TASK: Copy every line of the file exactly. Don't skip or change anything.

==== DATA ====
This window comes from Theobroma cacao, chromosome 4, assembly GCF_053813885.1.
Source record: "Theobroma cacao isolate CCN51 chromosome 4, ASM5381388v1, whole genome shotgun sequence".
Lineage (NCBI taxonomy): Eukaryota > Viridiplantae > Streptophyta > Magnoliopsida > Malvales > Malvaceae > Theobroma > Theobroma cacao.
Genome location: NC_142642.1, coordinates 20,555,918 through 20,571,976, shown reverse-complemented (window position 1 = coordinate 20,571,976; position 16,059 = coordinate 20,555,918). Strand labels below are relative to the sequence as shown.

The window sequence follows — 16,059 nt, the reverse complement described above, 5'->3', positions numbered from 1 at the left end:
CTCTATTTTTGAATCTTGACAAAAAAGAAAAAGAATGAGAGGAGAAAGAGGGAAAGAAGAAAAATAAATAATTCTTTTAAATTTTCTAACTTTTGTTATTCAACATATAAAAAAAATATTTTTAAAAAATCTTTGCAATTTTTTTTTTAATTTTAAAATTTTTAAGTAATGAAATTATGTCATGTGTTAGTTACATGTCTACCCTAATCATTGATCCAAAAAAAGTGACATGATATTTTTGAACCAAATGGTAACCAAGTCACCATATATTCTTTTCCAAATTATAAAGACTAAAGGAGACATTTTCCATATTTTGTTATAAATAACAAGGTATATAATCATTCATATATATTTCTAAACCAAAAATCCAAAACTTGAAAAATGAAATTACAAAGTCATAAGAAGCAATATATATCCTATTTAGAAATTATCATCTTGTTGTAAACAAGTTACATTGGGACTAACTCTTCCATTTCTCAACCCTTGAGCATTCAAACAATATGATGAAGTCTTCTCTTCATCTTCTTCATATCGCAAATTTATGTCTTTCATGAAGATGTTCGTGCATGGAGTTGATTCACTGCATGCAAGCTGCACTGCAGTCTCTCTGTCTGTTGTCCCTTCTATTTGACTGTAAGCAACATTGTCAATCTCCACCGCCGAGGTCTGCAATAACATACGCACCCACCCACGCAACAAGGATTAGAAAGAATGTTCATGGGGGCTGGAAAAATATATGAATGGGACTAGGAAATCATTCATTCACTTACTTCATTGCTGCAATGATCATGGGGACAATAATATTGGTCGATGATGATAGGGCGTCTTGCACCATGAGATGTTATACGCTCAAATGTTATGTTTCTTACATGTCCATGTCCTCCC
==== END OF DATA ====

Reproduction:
This window comes from Theobroma cacao, chromosome 4, assembly GCF_053813885.1.
Source record: "Theobroma cacao isolate CCN51 chromosome 4, ASM5381388v1, whole genome shotgun sequence".
Lineage (NCBI taxonomy): Eukaryota > Viridiplantae > Streptophyta > Magnoliopsida > Malvales > Malvaceae > Theobroma > Theobroma cacao.
Genome location: NC_142642.1, coordinates 20,555,918 through 20,571,976, shown reverse-complemented (window position 1 = coordinate 20,571,976; position 16,059 = coordinate 20,555,918). Strand labels below are relative to the sequence as shown.

The window sequence follows — 16,059 nt, the reverse complement described above, 5'->3', positions numbered from 1 at the left end:
CTCTATTTTTGAATCTTGACAAAAAAGAAAAAGAATGAGAGGAGAAAGAGGGAAAGAAGAAAAATAAATAATTCTTTTAAATTTTCTAACTTTTGTTATTCAACATATAAAAAAAATATTTTTAAAAAATCTTTGCAATTTTTTTTTTAATTTTAAAATTTTTAAGTAATGAAATTATGTCATGTGTTAGTTACATGTCTACCCTAATCATTGATCCAAAAAAAGTGACATGATATTTTTGAACCAAATGGTAACCAAGTCACCATATATTCTTTTCCAAATTATAAAGACTAAAGGAGACATTTTCCATATTTTGTTATAAATAACAAGGTATATAATCATTCATATATATTTCTAAACCAAAAATCCAAAACTTGAAAAATGAAATTACAAAGTCATAAGAAGCAATATATATCCTATTTAGAAATTATCATCTTGTTGTAAACAAGTTACATTGGGACTAACTCTTCCATTTCTCAACCCTTGAGCATTCAAACAATATGATGAAGTCTTCTCTTCATCTTCTTCATATCGCAAATTTATGTCTTTCATGAAGATGTTCGTGCATGGAGTTGATTCACTGCATGCAAGCTGCACTGCAGTCTCTCTGTCTGTTGTCCCTTCTATTTGACTGTAAGCAACATTGTCAATCTCCACCGCCGAGGTCTGCAATAACATACGCACCCACCCACGCAACAAGGATTAGAAAGAATGTTCATGGGGGCTGGAAAAATATATGAATGGGACTAGGAAATCATTCATTCACTTACTTCATTGCTGCAATGATCATGGGGACAATAATATTGGTCGATGATGATAGGGCGTCTTGCACCATGAGATGTTATACGCTCAAATGTTATGTTTCTTACATGTCCATGTCCTCCC